“It’s not being down on our team, either — it’s just a realistic [assessment],” said Snyder. “I love our team… But that doesn’t mean we’re a good team yet. We were a good team for about two months. And we were a good team when other teams were sometimes resting a player. The competition that we played was always formidable in the league, but we weren’t playing teams that were competing for the playoffs very often. I’m not dampening any enthusiasm, but I am being realistic about who our group is — and that’s what our group needs. We need to be realistic about the level that’s out there, and if we want to reach it, it’s a hard road.”
It’s fitting, then, that a shorter coach’s interview than usual simply ended when Snyder was finished. Others had further questions, but they just didn’t feel appropriate anymore — he’d said everything that could be said. Here’s hoping the guys in his locker room were listening.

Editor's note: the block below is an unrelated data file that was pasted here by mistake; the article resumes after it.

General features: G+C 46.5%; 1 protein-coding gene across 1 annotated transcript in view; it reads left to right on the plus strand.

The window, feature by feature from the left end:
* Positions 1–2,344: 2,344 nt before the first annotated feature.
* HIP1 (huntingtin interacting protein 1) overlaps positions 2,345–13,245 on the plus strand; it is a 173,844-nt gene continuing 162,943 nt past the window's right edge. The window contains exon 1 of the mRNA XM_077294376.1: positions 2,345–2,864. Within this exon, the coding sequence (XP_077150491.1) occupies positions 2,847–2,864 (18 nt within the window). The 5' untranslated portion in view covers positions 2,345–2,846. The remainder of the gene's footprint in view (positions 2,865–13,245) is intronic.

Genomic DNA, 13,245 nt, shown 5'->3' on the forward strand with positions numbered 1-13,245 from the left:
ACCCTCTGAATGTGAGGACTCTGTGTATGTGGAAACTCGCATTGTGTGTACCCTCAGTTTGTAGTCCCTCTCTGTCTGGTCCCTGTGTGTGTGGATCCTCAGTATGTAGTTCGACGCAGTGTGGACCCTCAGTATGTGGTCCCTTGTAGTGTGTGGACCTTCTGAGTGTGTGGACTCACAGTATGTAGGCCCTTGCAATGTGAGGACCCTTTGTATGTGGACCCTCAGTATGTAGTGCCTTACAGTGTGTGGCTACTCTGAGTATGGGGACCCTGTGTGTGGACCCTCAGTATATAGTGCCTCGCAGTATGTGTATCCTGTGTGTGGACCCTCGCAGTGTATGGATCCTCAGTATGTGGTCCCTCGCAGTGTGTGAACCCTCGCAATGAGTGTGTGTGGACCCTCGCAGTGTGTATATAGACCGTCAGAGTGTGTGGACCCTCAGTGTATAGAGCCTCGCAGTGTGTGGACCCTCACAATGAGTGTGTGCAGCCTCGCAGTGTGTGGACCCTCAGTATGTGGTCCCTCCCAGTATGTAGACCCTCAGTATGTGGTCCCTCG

A few other notes:
Alec Burks continued his strong preseason run Tuesday, scoring 14 points on just seven shot attempts and once again serving as Utah’s easiest path to a bucket on a night when they were tough to come by. His play on the other end was perhaps even more encouraging, though — Snyder chose to stick Burks on Russell Westbrook for large stretches and place Trey Burke elsewhere, and while Snyder said after the game that Burke and Raul Neto actually did the best job on Russ, Burks held his own and then some. He’s almost certainly the only Jazzman outside perhaps Elijah Millsap who can stay in front of a speed demon like Westbrook well enough to force this sort of turnover: